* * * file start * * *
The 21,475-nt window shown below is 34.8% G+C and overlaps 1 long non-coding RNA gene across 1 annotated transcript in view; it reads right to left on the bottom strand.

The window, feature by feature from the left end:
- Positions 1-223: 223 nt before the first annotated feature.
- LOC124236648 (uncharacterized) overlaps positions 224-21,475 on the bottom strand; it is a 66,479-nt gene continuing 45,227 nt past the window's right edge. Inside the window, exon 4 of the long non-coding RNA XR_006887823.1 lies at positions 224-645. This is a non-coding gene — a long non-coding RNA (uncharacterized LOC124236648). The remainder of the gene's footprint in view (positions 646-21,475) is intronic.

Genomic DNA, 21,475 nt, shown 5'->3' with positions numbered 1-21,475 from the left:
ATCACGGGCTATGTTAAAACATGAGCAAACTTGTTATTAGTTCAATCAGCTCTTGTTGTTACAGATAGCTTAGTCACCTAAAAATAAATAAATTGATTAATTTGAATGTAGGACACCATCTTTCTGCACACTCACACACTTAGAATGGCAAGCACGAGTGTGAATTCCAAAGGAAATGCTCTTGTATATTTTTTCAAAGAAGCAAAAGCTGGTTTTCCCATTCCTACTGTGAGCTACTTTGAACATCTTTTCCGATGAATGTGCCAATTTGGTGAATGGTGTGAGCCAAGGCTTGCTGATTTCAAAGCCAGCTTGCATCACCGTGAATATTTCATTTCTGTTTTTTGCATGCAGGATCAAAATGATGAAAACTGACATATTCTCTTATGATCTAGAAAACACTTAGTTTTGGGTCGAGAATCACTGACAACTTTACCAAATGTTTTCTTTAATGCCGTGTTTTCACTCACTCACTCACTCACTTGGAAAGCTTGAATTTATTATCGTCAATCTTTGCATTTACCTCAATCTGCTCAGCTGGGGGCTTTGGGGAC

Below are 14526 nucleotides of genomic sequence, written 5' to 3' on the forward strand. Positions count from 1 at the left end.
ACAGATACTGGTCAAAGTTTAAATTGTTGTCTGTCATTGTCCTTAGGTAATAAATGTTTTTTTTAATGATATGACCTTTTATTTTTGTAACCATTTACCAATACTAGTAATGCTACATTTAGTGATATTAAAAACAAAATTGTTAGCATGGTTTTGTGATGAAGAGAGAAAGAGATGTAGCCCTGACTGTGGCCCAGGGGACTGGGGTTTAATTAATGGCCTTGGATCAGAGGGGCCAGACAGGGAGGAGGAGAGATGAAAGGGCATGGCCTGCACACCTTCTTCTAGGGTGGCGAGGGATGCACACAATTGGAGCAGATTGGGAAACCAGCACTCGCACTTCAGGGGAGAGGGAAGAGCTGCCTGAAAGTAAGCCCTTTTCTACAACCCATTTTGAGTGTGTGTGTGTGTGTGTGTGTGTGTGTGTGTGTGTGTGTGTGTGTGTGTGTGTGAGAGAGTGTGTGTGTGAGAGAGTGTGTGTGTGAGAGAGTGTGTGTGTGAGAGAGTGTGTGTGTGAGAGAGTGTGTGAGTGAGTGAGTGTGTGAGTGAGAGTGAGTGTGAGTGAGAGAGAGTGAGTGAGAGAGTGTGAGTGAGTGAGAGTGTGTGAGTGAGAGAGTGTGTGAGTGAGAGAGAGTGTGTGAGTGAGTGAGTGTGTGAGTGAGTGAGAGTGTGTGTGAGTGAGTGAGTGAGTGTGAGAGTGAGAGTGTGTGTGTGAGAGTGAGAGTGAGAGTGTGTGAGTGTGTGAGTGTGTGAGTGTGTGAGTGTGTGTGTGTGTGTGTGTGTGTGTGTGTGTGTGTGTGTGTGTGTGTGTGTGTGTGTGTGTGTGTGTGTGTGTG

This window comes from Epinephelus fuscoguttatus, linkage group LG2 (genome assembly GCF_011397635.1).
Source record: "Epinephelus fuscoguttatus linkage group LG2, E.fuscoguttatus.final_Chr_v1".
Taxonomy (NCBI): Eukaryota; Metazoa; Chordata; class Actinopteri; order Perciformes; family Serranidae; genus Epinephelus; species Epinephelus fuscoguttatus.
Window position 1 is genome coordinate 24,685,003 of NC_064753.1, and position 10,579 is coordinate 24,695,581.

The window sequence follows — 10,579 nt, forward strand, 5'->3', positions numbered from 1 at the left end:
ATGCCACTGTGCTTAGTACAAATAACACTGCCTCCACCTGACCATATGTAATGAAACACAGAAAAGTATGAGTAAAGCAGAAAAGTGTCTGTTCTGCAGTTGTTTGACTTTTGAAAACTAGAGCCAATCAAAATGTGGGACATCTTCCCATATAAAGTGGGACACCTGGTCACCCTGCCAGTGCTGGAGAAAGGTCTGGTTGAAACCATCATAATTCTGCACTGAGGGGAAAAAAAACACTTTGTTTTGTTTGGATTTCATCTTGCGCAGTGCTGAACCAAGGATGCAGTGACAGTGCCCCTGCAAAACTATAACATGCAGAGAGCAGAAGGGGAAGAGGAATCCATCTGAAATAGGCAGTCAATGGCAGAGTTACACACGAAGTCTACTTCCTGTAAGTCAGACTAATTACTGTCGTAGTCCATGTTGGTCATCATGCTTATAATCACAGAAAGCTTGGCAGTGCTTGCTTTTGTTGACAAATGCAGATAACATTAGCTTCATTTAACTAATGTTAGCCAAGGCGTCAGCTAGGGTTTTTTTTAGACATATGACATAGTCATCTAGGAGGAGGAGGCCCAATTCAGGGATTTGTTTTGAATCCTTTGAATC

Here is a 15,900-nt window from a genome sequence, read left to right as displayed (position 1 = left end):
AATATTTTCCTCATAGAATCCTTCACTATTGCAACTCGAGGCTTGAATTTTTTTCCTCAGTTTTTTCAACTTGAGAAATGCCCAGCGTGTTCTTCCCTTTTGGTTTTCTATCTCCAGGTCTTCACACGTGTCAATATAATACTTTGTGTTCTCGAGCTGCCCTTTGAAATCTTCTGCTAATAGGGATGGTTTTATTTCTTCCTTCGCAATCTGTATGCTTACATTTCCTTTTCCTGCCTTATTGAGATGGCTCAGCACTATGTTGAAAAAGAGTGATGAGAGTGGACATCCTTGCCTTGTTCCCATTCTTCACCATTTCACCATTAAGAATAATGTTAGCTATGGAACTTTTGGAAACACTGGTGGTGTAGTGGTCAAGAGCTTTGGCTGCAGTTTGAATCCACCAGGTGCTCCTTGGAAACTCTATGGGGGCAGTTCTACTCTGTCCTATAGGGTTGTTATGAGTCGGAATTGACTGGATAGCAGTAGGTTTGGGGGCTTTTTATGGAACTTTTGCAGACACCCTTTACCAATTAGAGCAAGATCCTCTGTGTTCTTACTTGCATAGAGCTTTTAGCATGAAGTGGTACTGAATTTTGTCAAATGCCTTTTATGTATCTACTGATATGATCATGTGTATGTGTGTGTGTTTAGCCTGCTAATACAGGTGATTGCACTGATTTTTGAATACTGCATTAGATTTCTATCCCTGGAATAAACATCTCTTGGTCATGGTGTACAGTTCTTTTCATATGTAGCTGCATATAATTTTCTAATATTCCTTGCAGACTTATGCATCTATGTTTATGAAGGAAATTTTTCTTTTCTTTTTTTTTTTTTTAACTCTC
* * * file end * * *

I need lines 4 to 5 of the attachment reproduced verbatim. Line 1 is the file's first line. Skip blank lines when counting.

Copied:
- LOC124236648 (uncharacterized) overlaps positions 224-21,475 on the bottom strand; it is a 66,479-nt gene continuing 45,227 nt past the window's right edge. Inside the window, exon 4 of the long non-coding RNA XR_006887823.1 lies at positions 224-645. This is a non-coding gene — a long non-coding RNA (uncharacterized LOC124236648). The remainder of the gene's footprint in view (positions 646-21,475) is intronic.

Genomic DNA, 21,475 nt, shown 5'->3' with positions numbered 1-21,475 from the left: